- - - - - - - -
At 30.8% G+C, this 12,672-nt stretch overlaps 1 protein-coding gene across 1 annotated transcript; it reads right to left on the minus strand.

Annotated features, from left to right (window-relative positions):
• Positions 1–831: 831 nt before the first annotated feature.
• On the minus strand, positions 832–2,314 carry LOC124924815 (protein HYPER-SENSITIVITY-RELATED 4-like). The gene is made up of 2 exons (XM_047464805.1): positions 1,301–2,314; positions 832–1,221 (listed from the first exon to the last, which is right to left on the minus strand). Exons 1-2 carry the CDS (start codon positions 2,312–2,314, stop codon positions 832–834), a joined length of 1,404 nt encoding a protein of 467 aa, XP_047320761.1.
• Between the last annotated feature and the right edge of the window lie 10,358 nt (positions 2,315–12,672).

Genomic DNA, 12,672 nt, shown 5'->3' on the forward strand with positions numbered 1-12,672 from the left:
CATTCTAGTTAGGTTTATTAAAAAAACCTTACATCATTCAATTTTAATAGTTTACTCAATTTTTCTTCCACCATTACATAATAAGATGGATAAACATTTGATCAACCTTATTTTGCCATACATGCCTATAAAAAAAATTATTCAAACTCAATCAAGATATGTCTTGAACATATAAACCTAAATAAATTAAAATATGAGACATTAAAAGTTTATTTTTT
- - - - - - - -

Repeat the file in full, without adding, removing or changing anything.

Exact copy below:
At 30.8% G+C, this 12,672-nt stretch overlaps 1 protein-coding gene across 1 annotated transcript; it reads right to left on the minus strand.

Annotated features, from left to right (window-relative positions):
• Positions 1–831: 831 nt before the first annotated feature.
• On the minus strand, positions 832–2,314 carry LOC124924815 (protein HYPER-SENSITIVITY-RELATED 4-like). The gene is made up of 2 exons (XM_047464805.1): positions 1,301–2,314; positions 832–1,221 (listed from the first exon to the last, which is right to left on the minus strand). Exons 1-2 carry the CDS (start codon positions 2,312–2,314, stop codon positions 832–834), a joined length of 1,404 nt encoding a protein of 467 aa, XP_047320761.1.
• Between the last annotated feature and the right edge of the window lie 10,358 nt (positions 2,315–12,672).

Genomic DNA, 12,672 nt, shown 5'->3' on the forward strand with positions numbered 1-12,672 from the left:
CATTCTAGTTAGGTTTATTAAAAAAACCTTACATCATTCAATTTTAATAGTTTACTCAATTTTTCTTCCACCATTACATAATAAGATGGATAAACATTTGATCAACCTTATTTTGCCATACATGCCTATAAAAAAAATTATTCAAACTCAATCAAGATATGTCTTGAACATATAAACCTAAATAAATTAAAATATGAGACATTAAAAGTTTATTTTTT